update on "classification": is the story personal?
I've had a couple of people ask where I got the idea for "Classification" and if it came from personal experience. I'm fascinated with the origins and evolutions of stories, and while many of my stories don't have famous beginnings, I like the origin of this story almost as much as I like the story itself.
When I was in high school, I worked at a city pool as a lifeguard. The manager used to tell us a story about some lifeguards in another town who went swimming after hours during a storm. In the story, the pool gets hit by lightning and all the water evaporates. The lifeguards' bodies are found black and charred, melted to the cement of the deep end.
The story was clearly meant to keep us from breaking in at night and swimming--but, I was left with this horrifying image in my mind. So, at some point a few years ago, I decided it might make a good story. I started researching to find out what would happen if a pool got struck by lightning. I couldn't find any news stories about that ever happening in the U.S. (if you know of a backyard or city pool that's been hit, let me know). Except, I did find all these stories about bathtubs. Apparently, back in the day when people had metal pipes, it was normal to know not to take a bath (or even do the dishes) in a storm. It was also dangerous to talk on the phone.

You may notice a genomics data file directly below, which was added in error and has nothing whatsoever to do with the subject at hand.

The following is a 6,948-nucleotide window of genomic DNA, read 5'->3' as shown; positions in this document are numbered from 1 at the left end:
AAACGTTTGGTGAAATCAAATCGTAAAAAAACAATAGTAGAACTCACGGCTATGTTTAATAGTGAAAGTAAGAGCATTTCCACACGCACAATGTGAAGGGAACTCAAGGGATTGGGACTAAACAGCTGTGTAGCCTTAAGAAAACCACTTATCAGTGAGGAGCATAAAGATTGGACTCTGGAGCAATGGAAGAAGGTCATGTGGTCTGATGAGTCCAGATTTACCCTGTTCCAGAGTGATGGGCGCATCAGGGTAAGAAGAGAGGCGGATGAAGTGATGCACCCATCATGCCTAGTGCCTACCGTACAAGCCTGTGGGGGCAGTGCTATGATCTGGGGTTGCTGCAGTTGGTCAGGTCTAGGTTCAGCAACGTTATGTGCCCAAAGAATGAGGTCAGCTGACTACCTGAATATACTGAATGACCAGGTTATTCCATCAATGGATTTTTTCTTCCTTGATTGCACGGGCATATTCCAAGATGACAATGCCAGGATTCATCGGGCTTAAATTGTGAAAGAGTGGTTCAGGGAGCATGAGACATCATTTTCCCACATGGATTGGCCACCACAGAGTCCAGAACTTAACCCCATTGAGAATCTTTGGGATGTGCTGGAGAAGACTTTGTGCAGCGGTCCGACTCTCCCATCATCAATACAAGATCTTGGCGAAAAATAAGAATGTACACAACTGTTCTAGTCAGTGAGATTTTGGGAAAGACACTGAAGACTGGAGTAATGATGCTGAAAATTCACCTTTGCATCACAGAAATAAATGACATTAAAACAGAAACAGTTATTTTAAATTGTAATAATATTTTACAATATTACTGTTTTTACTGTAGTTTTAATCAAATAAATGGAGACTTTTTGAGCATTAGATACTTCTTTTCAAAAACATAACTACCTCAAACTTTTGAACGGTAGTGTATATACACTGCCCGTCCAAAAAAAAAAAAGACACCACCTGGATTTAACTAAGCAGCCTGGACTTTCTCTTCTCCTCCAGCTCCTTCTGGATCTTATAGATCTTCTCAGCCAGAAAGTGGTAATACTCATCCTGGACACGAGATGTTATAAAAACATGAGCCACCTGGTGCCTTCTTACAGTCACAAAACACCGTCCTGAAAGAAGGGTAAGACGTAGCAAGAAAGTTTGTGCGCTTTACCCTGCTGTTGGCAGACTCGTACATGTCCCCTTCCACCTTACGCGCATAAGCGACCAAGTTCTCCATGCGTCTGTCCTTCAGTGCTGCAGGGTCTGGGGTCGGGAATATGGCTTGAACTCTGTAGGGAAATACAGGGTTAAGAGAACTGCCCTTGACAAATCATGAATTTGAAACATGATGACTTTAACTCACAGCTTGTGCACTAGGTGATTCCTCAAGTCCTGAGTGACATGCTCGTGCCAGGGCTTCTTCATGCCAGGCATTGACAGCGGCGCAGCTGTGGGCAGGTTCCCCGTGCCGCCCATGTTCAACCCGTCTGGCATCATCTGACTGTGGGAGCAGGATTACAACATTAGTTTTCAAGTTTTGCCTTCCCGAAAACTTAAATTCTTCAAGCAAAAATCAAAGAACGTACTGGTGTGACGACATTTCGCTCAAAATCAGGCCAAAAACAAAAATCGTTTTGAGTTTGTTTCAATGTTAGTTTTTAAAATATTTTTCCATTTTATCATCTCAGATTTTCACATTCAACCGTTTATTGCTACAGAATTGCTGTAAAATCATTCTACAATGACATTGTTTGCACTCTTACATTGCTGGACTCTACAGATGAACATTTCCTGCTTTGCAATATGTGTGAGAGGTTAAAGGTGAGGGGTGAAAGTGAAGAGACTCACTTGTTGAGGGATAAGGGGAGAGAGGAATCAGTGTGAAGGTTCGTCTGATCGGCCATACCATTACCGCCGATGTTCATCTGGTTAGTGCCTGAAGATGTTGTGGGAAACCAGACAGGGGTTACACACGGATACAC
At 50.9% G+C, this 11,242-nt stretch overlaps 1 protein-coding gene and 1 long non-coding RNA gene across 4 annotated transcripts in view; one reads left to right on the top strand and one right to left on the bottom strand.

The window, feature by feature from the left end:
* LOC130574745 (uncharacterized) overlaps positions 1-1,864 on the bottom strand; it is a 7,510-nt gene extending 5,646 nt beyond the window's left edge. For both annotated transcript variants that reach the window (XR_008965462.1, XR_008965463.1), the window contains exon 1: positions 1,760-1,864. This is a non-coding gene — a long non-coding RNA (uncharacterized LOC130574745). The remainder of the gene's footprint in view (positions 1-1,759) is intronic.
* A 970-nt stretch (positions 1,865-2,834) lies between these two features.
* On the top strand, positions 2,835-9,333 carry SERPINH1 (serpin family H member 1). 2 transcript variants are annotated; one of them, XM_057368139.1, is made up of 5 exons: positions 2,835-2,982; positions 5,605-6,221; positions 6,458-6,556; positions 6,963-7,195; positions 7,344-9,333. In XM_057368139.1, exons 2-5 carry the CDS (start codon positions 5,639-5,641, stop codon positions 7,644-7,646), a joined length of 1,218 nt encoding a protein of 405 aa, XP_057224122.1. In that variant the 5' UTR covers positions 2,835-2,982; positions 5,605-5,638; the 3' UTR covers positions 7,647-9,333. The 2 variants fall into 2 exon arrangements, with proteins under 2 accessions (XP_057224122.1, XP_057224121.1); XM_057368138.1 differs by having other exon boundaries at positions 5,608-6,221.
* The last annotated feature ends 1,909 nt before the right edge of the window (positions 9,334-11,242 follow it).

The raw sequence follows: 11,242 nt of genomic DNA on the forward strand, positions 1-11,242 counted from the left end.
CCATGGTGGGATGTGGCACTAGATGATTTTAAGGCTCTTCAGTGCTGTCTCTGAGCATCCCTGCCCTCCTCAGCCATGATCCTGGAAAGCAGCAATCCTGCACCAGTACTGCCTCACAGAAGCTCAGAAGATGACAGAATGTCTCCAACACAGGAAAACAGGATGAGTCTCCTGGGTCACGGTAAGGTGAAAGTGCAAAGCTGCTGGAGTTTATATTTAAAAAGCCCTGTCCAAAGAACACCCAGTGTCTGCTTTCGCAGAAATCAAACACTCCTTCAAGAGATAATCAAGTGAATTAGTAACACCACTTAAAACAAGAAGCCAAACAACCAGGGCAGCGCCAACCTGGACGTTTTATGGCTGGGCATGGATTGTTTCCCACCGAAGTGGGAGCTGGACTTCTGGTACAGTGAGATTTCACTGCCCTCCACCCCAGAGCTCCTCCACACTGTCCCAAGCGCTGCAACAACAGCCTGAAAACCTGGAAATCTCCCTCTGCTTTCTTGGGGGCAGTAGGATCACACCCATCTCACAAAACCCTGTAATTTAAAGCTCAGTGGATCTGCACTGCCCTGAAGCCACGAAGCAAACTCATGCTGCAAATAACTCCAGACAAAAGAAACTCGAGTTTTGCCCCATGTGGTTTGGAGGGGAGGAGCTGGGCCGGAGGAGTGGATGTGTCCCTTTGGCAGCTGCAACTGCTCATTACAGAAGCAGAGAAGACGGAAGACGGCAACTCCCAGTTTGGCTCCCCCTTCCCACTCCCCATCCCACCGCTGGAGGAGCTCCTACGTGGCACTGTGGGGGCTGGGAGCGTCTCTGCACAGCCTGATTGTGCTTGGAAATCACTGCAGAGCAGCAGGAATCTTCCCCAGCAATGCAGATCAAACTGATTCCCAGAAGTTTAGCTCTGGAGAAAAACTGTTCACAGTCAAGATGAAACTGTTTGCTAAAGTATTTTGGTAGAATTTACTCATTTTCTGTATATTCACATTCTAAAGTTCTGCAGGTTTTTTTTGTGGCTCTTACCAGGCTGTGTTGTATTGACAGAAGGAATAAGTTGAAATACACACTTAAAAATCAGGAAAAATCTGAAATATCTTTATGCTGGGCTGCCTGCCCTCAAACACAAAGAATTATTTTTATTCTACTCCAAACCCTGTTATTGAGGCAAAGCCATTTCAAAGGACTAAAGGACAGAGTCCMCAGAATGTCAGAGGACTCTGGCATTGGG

I never wrote about the pool, instead I decided to focus on the small boy and his mom and what may have happened to her. Almost all the images in the story come from news reports and research (special thanks to the Salt Lake City coroner and New Mexico apple orchard owner who allowed me to cold call them and ask a million questions). It's an intense story, and I hope the intensity comes as much from the images as from what is at stake for the character emotionally.
If you haven't read the story yet, download the Connu app! (it's free!) (and awesome).
Or, you can read it here.